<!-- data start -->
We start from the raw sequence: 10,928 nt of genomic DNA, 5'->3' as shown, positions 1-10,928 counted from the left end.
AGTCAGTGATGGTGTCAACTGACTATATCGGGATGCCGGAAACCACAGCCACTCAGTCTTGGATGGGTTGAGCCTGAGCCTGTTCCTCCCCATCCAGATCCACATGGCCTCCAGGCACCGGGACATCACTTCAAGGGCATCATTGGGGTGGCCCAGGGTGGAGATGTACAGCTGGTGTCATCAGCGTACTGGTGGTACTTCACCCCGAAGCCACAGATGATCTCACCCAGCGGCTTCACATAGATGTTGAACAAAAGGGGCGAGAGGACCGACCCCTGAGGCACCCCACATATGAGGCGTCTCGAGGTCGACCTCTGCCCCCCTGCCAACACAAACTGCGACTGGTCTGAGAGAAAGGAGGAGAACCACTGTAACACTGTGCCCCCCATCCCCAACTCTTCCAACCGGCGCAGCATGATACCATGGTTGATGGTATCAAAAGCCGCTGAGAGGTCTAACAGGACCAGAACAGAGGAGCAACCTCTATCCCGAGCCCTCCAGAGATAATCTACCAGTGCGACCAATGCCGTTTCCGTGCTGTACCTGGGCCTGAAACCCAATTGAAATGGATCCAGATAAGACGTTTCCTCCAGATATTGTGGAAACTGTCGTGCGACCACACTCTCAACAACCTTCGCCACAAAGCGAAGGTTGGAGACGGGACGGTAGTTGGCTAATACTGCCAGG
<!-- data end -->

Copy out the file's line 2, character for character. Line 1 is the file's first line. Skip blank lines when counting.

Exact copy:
AGTCAGTGATGGTGTCAACTGACTATATCGGGATGCCGGAAACCACAGCCACTCAGTCTTGGATGGGTTGAGCCTGAGCCTGTTCCTCCCCATCCAGATCCACATGGCCTCCAGGCACCGGGACATCACTTCAAGGGCATCATTGGGGTGGCCCAGGGTGGAGATGTACAGCTGGTGTCATCAGCGTACTGGTGGTACTTCACCCCGAAGCCACAGATGATCTCACCCAGCGGCTTCACATAGATGTTGAACAAAAGGGGCGAGAGGACCGACCCCTGAGGCACCCCACATATGAGGCGTCTCGAGGTCGACCTCTGCCCCCCTGCCAACACAAACTGCGACTGGTCTGAGAGAAAGGAGGAGAACCACTGTAACACTGTGCCCCCCATCCCCAACTCTTCCAACCGGCGCAGCATGATACCATGGTTGATGGTATCAAAAGCCGCTGAGAGGTCTAACAGGACCAGAACAGAGGAGCAACCTCTATCCCGAGCCCTCCAGAGATAATCTACCAGTGCGACCAATGCCGTTTCCGTGCTGTACCTGGGCCTGAAACCCAATTGAAATGGATCCAGATAAGACGTTTCCTCCAGATATTGTGGAAACTGTCGTGCGACCACACTCTCAACAACCTTCGCCACAAAGCGAAGGTTGGAGACGGGACGGTAGTTGGCTAATACTGCCAGG